TA tussle


My friend is a grad student TA in European History. She fell working in the office. I told her the university is responsible for medical bills. Am I right?

This question has its genesis from the mishap of your friend. We hope it was a minor one, but it points to important issues that have arisen on college campuses. With the skyrocketing cost of college tuition this decade, students have begun to focus on their salaries earlier, while still serving as graduate student researchers and teaching assistants. The image of the impoverished TA working their way through college has faded with memories of Woodstock. Your parents may have demonstrated against the war, but now students protest for unionization, overtime and workers’ compensation. The past years have seen step-by-step advances in the rights of teaching assistants. There were several legal rulings along the way, but it was firmly established in August, 2016.

Last year’s National Labor Relations Board (NLRB) ruling concluded that private colleges and universities must now consider some students as employees. With that decision comes the burden of higher compensation and greater liability by the university.

Students working as research and teaching assistants under the direction of their colleges now fall under the National Labor Relations Act of 1935. The original petition to join a union was championed by students at Columbia University.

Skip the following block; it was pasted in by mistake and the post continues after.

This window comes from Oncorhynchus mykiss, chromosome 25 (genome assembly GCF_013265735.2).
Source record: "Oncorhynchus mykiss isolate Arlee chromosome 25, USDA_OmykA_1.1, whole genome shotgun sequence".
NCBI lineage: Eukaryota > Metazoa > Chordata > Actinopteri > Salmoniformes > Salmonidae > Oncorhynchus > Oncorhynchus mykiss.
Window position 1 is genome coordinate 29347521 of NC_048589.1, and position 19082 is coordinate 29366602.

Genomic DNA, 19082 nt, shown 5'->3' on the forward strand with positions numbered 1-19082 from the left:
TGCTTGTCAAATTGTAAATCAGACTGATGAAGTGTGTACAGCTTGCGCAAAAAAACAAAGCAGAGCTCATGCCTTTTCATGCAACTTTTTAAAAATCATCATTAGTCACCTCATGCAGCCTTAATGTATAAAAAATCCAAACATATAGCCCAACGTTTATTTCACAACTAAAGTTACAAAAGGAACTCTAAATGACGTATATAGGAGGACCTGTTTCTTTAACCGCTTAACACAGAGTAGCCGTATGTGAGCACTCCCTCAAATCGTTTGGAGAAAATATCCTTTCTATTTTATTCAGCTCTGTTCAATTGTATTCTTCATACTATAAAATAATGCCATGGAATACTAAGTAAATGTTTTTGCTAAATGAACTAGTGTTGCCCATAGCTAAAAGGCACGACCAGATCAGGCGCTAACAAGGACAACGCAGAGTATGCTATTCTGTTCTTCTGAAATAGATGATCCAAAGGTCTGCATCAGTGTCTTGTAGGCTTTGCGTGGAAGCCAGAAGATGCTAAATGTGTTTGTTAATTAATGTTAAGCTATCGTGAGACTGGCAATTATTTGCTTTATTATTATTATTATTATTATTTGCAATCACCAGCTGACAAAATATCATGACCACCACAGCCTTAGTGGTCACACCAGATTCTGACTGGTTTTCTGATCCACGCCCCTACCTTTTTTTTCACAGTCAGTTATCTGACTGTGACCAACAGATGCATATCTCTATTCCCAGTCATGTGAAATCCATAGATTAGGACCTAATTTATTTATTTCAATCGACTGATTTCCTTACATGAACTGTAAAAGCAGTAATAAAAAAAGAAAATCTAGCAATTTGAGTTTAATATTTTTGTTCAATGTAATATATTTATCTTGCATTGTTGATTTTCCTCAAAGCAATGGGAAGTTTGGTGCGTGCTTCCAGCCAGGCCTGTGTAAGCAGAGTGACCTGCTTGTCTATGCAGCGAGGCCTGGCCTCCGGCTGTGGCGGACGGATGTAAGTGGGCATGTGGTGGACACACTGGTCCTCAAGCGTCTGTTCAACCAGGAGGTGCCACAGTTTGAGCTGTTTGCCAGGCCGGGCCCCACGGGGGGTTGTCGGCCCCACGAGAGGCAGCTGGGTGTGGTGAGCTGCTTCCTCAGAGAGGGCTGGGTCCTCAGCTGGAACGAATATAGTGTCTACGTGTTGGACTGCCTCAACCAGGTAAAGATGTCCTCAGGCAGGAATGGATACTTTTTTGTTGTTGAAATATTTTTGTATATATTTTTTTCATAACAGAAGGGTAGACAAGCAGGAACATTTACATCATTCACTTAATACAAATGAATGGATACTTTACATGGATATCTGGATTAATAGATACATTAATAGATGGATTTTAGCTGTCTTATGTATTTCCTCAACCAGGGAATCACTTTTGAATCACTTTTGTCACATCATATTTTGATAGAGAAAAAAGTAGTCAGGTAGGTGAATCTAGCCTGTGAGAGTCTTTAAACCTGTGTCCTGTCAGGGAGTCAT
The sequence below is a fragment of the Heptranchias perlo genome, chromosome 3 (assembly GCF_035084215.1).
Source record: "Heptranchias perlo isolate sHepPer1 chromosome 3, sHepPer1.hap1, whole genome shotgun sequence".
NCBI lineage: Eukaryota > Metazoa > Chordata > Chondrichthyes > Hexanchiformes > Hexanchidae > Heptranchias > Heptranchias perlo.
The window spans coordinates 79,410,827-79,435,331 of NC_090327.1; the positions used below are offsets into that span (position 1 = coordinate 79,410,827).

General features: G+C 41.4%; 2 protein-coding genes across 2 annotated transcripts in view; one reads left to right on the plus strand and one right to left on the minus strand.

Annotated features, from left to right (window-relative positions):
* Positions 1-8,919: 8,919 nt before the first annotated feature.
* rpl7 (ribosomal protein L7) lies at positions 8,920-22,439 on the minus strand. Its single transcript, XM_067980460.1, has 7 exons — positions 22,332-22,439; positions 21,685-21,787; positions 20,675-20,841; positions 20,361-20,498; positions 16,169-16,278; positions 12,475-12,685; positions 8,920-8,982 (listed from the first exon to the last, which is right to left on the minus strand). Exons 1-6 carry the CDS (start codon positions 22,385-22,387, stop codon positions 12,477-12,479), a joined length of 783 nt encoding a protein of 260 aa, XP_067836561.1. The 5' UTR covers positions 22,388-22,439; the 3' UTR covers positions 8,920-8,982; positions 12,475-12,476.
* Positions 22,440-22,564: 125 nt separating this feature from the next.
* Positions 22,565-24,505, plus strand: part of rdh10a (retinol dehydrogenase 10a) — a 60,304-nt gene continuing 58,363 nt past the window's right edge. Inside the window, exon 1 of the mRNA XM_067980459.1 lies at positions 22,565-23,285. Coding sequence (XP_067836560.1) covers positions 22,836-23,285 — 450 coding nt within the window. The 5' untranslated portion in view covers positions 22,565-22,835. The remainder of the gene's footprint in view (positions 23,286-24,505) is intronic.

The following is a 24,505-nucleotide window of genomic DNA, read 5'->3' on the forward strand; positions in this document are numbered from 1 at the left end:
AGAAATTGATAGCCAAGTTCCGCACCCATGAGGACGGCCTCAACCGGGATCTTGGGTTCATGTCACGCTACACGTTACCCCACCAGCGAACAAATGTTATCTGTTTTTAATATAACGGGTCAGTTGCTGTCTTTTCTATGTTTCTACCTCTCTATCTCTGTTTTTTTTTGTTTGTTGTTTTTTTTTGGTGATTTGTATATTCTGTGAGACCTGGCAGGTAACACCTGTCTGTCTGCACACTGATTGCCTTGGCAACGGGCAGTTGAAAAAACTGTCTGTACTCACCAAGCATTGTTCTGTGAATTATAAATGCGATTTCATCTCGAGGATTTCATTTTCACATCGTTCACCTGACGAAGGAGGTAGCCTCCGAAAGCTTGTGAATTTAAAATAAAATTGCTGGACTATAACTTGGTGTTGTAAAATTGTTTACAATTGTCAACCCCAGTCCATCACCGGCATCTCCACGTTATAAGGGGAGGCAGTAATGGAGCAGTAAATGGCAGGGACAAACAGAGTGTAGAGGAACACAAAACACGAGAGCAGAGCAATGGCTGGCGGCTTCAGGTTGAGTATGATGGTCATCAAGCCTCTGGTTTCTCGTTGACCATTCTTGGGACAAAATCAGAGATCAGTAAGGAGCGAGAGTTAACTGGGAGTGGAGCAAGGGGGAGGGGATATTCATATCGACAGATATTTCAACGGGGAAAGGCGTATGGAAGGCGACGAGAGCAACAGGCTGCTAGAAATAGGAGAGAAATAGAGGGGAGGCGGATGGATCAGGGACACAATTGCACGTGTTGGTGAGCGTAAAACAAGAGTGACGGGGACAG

All private colleges and universities, with an exemption for public colleges, now fall under NLRB jurisdiction. However, students at public colleges fall under state laws and, in some cases, are considered employees, making them subject to labor laws.

The ruling gives the right to join a union and the right to receive workers’ compensation benefits. Employers are also required to maintain safe work places.

It is the responsibility of the university to provide payroll information to insurers to calculate worker’s comp premiums owed by the university. This includes pay rates and number of students employed. In many cases, housing subsidies, salaries and stipends could also be used to calculate the premiums.

Safety training for student workers is also a requirement under the ruling, while many schools already provide this. The university needs to focus on incident reporting, campus safety rules, emergency preparations, violence in the workplace preparedness, and office ergonomics.

Since you originally asked about your friend’s injury, as a working graduate student she is covered by worker’s compensation.

If I went to work in a factory the first thing I’d do is join a union…

Franklin D. Roosevelt.

Written by Martin J. Young, former correspondent of Asia Times.


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